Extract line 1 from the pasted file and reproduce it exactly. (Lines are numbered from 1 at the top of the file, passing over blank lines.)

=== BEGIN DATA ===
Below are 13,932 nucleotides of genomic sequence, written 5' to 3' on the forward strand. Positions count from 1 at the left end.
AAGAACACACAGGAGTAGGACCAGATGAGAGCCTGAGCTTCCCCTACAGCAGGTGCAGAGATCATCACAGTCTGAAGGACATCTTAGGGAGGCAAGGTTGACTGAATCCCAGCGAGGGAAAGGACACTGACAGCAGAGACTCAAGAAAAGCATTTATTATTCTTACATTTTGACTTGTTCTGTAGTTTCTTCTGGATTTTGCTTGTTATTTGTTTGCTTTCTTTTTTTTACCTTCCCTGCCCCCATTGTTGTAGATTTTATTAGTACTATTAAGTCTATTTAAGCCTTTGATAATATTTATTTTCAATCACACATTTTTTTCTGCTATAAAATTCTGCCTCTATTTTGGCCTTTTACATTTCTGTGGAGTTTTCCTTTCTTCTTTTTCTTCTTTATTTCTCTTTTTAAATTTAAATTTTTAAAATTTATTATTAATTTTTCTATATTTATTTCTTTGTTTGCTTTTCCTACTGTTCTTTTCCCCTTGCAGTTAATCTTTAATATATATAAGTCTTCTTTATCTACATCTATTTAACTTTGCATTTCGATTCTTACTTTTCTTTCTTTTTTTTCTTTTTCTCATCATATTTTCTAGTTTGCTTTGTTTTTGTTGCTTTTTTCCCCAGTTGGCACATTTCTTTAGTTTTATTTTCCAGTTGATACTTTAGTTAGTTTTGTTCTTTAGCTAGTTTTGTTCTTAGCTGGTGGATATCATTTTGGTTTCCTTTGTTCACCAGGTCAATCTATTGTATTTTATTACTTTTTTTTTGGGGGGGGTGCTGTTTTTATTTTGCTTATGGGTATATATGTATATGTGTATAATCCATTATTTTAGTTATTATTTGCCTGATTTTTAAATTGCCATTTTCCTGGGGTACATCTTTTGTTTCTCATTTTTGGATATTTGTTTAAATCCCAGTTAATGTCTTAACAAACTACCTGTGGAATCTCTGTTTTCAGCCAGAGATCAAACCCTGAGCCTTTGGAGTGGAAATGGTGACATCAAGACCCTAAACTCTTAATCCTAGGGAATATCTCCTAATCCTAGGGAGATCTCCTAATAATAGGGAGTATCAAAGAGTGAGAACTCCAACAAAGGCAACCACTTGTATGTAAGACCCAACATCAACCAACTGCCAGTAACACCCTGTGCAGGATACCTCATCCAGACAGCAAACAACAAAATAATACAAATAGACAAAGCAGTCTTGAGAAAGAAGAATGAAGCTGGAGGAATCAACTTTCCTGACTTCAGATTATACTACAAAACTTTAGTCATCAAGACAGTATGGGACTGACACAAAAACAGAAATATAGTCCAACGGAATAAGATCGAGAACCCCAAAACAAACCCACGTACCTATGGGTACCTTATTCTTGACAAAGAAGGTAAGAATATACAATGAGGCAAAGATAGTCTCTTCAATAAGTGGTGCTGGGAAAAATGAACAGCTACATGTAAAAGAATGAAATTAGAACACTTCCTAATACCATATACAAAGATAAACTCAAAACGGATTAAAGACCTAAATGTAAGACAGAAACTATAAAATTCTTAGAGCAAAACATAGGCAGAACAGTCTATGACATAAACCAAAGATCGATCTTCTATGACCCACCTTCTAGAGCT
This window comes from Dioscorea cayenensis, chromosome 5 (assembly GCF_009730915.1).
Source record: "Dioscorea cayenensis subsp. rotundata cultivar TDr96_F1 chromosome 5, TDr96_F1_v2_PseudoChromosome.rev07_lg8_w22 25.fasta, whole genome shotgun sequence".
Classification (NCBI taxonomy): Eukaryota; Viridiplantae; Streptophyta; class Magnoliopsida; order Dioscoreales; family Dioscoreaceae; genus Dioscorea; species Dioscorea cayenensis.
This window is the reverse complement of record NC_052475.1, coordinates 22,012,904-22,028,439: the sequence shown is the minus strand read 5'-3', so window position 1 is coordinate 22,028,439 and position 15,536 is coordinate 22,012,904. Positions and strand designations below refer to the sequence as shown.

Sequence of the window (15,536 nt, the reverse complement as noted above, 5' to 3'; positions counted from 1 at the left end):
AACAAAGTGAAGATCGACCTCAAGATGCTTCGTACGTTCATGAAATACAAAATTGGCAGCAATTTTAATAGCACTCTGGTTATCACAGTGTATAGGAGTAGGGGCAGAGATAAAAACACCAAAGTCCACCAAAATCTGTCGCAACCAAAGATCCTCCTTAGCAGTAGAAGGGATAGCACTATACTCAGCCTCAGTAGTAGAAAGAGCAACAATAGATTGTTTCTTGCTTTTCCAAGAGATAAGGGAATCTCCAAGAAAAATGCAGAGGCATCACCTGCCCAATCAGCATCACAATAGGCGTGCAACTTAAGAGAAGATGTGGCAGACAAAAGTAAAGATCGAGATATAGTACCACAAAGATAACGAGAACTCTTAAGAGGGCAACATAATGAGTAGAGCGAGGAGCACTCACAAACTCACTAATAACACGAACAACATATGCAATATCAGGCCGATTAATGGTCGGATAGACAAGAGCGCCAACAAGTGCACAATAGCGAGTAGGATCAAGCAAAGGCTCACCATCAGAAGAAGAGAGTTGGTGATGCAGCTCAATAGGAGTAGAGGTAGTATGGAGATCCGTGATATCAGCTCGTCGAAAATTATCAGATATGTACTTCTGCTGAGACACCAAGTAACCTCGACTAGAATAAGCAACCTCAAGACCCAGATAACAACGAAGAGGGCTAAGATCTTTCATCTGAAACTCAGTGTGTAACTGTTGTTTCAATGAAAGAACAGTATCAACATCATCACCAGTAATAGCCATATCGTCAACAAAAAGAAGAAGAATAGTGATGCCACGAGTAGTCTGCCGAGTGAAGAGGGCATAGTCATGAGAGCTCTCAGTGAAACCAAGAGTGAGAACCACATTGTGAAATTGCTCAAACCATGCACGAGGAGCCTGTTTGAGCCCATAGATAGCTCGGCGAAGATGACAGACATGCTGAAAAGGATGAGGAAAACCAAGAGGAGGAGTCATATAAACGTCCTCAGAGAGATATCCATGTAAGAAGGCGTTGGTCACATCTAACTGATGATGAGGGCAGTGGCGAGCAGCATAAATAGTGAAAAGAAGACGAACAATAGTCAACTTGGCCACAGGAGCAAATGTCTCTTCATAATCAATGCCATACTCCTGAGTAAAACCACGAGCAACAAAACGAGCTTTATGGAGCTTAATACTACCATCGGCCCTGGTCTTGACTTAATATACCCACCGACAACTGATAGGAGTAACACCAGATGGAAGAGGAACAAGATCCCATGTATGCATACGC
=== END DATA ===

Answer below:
Below are 13,932 nucleotides of genomic sequence, written 5' to 3' on the forward strand. Positions count from 1 at the left end.